I know I stress practical preparedness and a community mindset. Not tonight.
Let's talk about some sweet gear that you want/need/must have in order to protect your family/restore order in your neighborhood.
First, check out Plan B Supply. File this under "Who Needs A House When You Can Live In A Tricked Out Deuce And A Half." I need one of these trucks. Just because.
The Plan B Supply website has a number of videos that show you a number of their awesome trucks. This video talks about how you can help others using their huge trucks. Which helps you justify buying one of these massive beasts. Because you can help others. And look bad ass while doing it.
Meanwhile, if you're ready to get into ham radio and are looking for a good disaster radio for both short and long range communications, check out the Yaesu FT-187. This will likely be my next ham radio purchase. I'm a big fan of the Yaesu brand.
Looking for a must have fire starter? I got a Holland Fire Starter for Christmas. This thing is amazing. When you want a durable, fire on the first strike fire starter, this is hard to beat. Check it out:
In case I haven't mentioned it enough, I teach the Texas LTC (formerly called the CHL) course.
One of the things I stress to my students is that we now live in a surveillance society. To make that point, I show them this picture:
This is the now the iconic picture taken by an Associated Press reporter of federal agents sent in to extract Elian Gonzalez from a house in Miami. Many were critical of the fact the federal agent seemed to be pointing his rifle at the boy, but as experts studied the photo, much of that criticism vanished.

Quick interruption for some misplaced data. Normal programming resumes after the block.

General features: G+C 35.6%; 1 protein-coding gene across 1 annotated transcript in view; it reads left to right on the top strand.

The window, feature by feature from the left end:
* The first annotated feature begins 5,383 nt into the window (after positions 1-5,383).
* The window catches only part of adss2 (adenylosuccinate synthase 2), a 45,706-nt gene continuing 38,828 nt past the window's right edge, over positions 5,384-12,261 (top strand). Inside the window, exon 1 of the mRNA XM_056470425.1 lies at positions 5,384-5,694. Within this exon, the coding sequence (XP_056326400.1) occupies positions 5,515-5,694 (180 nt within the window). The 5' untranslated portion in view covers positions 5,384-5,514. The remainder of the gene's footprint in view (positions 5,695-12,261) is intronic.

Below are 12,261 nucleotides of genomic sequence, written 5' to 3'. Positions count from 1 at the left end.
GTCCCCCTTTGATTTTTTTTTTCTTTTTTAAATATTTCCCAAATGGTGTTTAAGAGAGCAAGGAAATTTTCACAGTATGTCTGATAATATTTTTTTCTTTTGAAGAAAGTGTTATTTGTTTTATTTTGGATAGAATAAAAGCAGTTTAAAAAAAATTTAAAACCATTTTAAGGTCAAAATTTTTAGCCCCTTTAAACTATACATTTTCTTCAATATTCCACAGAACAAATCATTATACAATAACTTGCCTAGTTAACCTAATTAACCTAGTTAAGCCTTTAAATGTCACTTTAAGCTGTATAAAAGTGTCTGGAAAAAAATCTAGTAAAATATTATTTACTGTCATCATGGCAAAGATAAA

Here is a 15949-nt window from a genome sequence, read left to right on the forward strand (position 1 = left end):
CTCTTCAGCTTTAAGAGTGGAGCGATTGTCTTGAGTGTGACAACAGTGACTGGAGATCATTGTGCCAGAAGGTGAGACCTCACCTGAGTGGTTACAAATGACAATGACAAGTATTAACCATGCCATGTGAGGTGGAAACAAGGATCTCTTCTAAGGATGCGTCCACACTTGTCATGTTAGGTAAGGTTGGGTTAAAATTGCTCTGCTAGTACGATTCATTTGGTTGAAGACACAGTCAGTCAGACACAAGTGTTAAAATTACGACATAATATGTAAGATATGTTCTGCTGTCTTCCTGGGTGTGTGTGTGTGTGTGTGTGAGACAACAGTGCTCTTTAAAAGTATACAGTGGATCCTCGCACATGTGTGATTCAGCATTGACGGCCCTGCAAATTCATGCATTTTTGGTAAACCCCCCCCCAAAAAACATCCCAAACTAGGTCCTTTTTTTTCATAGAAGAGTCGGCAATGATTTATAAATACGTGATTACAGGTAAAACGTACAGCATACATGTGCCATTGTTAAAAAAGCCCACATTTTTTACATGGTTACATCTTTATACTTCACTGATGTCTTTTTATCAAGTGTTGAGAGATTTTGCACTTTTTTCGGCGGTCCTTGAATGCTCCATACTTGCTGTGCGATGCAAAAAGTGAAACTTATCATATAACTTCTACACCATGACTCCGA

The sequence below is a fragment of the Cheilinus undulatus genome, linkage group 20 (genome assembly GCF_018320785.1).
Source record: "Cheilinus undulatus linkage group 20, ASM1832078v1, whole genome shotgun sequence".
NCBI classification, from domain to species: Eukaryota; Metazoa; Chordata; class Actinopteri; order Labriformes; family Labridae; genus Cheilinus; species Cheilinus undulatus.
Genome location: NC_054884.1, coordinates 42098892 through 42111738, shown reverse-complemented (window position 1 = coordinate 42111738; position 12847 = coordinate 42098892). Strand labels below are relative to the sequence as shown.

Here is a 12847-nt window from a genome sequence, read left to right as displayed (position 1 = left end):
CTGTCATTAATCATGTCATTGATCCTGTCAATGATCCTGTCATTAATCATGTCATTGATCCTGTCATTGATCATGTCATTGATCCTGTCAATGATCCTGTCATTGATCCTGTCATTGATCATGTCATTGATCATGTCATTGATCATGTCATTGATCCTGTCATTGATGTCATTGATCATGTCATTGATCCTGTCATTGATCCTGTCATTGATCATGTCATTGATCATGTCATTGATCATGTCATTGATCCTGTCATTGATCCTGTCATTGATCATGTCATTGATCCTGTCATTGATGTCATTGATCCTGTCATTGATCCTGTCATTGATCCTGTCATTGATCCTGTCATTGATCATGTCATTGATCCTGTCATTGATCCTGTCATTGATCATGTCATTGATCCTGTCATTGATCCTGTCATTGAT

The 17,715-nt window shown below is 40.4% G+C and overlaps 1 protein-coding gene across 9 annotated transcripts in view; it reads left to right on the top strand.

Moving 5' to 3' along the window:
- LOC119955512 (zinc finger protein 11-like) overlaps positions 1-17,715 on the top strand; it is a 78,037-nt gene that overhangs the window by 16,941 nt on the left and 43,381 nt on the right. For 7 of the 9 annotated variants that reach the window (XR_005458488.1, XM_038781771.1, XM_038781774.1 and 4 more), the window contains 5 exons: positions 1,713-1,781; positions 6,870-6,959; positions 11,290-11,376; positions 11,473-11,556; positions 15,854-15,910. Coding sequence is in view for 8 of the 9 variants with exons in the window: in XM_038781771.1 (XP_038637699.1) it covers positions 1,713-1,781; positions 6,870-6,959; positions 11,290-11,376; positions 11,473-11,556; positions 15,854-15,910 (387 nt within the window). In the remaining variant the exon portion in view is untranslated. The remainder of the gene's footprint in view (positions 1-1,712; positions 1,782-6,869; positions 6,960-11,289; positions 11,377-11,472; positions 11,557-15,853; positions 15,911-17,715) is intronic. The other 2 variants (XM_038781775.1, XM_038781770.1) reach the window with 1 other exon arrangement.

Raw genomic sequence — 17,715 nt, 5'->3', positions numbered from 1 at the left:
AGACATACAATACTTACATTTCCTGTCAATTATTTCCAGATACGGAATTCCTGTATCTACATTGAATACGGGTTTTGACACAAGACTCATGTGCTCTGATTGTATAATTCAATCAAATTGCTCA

Because of the agent's finger.
Notice how the agent adeptly kept his trigger finger on the frame of the gun - and not on the trigger. This likely saved the agent's career.
Two other personal stories illustrate this:
With the advent of HD video, it's easier to make out people's features, as well as their gun handing skills.
Like the federal agent in the first picture above, security video and images can help or hurt us.
On November 13, I wrote a piece in this blog entitled "Paris Is Why We Prepare." I wrote:
No one thinks they will need first aid supplies, a flashlight, or a firearm when they leave home for an evening in town. If we did, we wouldn't leave the house.
Terrorism happens. Car wrecks happen. Tornadoes happen. Workplace accidents happen. Violent crimes happen. Making that observation doesn't make you paranoid. I'm watching cable news coverage of the event in Paris right now, proof positive these things do happen.
Like the rest of you, I awoke to the terrible news from Brussels. The Drudge Report aggregated a number of articles in response:
EXPLOSIONS ROCK BRUSSELS AIRPORT, SUBWAY...
Suicide bomber attacks AMERICAN AIRLINES check-in desk...
Blast hits Metro station just yards from EU headquarters...
City Shut Down...
RAIDS UNDERWAY ACROSS BELGIUM...
Phone Users Urged to Text Not Call as Networks Jammed...
Brussels Ran Ad Mocking Notion of Islamic Violence 2 Months Ago...
FLASHBACK: ISIS Says Paris 'Start of Storm'...
MAG: Islamic State Overwhelming European Counterterrorism Forces...
Geert Wilders: 'We Ain't Seen Nothin Yet'...
Just blood -- like apocalypse...
Belgium beefs up security at nuke plants...
Aftermath footage shows terrified travelers cowering behind suitcases...
Europe vows to defend democracy on 'black day'...
American missionaries, military family among wounded...
Attack narrowly missed two visiting U.S. Senators...
Once again, we are reminded that we live in a fallen world. That bad things happen. And that we need to be prepared to deal with those things.
Spend a few minutes perusing the links above. Understand what is at stake, and that this isn't going away anytime soon. Think about what you might do to put yourself in a better position to avoid and deal with such situations.
Bob Ross was awesome.